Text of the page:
From Brother Wold, Sister Sparrow: Stories About Saints and Animals, retold by Eric A. Kimmel
Saint Brigid’s father was a wealthy man who owned a large herd of milk cows. When Brigid was a little girl, her father sent her to milk the cows and churn the milk into butter. Brigid herded the cows together, then milked them one by one. She poured the rich, sweet milk into a churn and began turning.
As the handle of the churn moved up and down, Brigid sang in time to its rhythm. People passing by on the road stopped to listen. Many were poor, dressed in rags. Listening to Brigid’s song helped them forget their troubles.
Brigid churned the milk into butter in no time at all. She scraped the sweet butter, yellow as a field of buttercups, out of the churn. She had enough to fill a bucket. Then she noticed the poor people standing in the road. They thanked her for the music.
Brigid could not feel happy, seeing how ragged and starved they looked. “Would you like some butter?” she asked them.
The poor people looked at her with grateful eyes. Brigid held out her bucket to them. The butter tasted so good! More people came. Soon the bucket was empty.
“I’ll make more,” Brigid said. “And would you all like a drink of fresh milk, too?” She milked more cows and churned more butter, singing all the while. She spent the whole morning and a good part of the afternoon milking and churning. She poured gallons of milk and churned pounds of butter. And the miracle was that her cows kept giving milk until all the poor people had enough.
By then both churn and butter pail were scraped clean, and not a single drop of milk was to be had from any of the cows.
“It’s time to go home. Father will be wondering where I am,” said Brigid. She picked up her churn, pail, and milking stool and started back down the road.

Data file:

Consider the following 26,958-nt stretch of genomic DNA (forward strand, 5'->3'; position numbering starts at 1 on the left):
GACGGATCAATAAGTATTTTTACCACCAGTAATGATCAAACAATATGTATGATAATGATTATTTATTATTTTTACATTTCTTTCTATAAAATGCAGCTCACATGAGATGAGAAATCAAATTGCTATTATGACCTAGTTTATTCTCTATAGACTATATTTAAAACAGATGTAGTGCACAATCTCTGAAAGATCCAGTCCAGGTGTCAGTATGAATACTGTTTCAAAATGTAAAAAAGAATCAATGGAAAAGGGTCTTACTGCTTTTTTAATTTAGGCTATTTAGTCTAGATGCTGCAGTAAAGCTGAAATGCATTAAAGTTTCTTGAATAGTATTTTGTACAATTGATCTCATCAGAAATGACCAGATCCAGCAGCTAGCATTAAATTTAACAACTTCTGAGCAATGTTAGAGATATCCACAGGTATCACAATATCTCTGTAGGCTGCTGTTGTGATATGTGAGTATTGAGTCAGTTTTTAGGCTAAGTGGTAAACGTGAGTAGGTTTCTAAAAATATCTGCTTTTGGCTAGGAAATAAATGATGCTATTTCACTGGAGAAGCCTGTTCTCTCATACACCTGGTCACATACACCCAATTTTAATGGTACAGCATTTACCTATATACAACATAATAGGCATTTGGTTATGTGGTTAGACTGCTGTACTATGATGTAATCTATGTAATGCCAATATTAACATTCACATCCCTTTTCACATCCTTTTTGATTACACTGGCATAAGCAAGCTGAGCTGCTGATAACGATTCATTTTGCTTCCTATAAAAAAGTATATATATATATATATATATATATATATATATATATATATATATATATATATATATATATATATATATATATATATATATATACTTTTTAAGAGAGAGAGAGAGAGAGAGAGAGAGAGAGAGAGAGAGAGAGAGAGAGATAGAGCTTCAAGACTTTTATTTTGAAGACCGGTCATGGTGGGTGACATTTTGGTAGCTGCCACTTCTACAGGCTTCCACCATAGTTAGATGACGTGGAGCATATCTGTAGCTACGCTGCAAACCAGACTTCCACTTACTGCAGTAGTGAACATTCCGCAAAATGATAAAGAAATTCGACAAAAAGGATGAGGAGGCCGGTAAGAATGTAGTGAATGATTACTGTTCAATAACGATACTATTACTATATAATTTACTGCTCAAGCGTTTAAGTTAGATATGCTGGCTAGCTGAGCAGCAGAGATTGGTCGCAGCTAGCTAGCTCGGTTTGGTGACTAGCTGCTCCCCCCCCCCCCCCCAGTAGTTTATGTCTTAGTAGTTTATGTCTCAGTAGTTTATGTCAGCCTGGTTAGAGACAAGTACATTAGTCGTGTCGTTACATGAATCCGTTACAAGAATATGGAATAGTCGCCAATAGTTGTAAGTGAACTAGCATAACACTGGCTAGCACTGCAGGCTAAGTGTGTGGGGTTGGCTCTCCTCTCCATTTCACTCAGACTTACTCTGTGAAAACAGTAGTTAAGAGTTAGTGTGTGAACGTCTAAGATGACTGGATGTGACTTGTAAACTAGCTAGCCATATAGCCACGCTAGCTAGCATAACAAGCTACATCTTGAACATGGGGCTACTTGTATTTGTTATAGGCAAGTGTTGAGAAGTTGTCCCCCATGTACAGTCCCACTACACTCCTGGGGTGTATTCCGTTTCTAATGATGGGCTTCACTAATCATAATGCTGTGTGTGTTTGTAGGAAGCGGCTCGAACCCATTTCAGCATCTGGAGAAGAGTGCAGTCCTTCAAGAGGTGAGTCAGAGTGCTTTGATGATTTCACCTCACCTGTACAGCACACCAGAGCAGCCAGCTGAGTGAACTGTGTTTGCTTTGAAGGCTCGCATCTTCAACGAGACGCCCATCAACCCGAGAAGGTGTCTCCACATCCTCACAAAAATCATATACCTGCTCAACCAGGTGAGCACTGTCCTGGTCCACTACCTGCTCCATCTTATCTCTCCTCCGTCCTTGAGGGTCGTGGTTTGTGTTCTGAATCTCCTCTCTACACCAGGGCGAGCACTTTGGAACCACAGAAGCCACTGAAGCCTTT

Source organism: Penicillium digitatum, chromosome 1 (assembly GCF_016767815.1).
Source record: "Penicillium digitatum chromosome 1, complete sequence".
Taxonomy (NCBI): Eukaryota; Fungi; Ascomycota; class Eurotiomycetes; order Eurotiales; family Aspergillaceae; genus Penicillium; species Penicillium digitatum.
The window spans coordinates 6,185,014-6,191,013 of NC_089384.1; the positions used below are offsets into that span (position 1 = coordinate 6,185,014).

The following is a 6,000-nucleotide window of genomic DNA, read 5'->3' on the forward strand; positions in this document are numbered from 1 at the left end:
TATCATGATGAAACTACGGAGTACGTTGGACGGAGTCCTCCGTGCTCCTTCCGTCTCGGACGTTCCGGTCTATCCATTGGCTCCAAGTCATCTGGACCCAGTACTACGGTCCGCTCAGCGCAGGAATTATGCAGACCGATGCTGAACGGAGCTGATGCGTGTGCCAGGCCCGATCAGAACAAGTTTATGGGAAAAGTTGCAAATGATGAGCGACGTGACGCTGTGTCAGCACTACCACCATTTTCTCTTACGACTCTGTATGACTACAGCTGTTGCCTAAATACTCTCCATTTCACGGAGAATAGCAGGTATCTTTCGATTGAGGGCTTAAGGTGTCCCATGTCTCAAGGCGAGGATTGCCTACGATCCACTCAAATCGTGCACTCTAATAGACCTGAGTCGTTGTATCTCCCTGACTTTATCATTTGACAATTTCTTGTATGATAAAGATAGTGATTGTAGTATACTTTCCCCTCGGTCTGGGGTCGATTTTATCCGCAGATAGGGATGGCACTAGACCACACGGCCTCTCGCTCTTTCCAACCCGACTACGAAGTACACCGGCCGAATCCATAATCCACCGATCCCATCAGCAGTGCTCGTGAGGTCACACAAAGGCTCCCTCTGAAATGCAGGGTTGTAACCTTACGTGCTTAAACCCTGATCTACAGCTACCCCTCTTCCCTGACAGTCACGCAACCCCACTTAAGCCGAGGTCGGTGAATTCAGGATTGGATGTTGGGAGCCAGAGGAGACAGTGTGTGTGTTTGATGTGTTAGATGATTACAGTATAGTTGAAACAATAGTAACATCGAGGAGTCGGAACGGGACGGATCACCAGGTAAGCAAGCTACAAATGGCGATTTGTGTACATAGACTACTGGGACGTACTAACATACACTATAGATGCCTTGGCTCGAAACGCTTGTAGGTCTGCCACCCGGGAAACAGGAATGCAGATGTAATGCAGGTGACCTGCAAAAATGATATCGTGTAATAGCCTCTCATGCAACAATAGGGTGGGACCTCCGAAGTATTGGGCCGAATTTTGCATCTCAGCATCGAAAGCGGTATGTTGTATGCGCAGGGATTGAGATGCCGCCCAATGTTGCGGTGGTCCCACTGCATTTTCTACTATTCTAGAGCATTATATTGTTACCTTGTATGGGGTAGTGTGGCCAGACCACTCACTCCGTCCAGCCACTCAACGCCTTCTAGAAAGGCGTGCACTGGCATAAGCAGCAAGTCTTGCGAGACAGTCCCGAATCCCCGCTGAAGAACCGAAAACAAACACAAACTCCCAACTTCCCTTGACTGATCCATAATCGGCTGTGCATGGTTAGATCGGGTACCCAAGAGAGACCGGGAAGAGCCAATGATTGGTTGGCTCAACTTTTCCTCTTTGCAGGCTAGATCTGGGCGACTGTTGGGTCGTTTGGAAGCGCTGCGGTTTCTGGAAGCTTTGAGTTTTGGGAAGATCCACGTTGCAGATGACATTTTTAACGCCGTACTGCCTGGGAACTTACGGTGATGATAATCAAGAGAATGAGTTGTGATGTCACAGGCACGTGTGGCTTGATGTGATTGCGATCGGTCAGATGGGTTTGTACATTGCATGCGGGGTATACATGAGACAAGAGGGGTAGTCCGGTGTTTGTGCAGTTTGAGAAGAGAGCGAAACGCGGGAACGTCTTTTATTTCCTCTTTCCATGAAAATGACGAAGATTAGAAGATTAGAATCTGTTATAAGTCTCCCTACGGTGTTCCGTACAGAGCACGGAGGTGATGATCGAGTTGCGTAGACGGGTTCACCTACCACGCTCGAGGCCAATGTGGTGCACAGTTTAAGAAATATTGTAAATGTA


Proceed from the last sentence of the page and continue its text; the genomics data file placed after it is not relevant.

Her father was indeed wondering and not just about Brigid. “Where is the butter?” he asked as she came through the doorway.
“Gone,” said Brigid.
“Gone?” How can it be gone? What about the milk?”
“It’s gone too!”
“All those cows? All that milk? All that butter? Gone, you say? Where did it go?”
Brigid told her father how she had spent the day pouring milk and churning butter for the poor people who had come by on the road. Now there wasn’t a drop of milk or a pat of butter to be had. But indeed, wasn’t it worth a little milk and butter to make all those poor souls happy?
“No! It wasn’t worth it at all. And you’re a fool,” her father said. “If you give to every beggar who comes wandering down the road, we’ll soon have nothing for ourselves. What will become of us then? Let this be a lesson to you. Go back to the pasture, and don’t come home until you’ve replaced all the milk and butter you’ve given away.”
Brigid picked up her churn, bucket, and milking stood and returned to the pasture. She found the cows bedded down for the night. There would be no more milk until tomorrow. Brigid sat down on the stool and looked up toward the sky.
“Heavenly Father,” she said, “I always try to do good, but I am not sure if I’ve done right or wrong. I tried to help the poor. Now Father is angry with me for giving away our milk and butter. Was I wrong? Or is he? Please show me the right way. Give me a sign.”
As soon as Brigid finished her prayer, she heard wings rustling overhead. Coming down from Heaven was a flight of angels. Each one carried a bucket, a churn, and a milking stool. The angels set their stools beside the cows, sat down, and began milking. When their buckets were full, they churned the milk into butter – three times as much butter as Brigid had given away. Then they flew back to Heaven, leaving the butter behind in buckets of purest gold.
Thus did Brigid receive her sign. And thus too did she learn that no good deed is ever wasted. It always returns to the giver tenfold.
Saint Brigid is one of Ireland’s most important saints. She is the patron saint of milkmaids. Her feast day is February 1, and her emblem is the cow.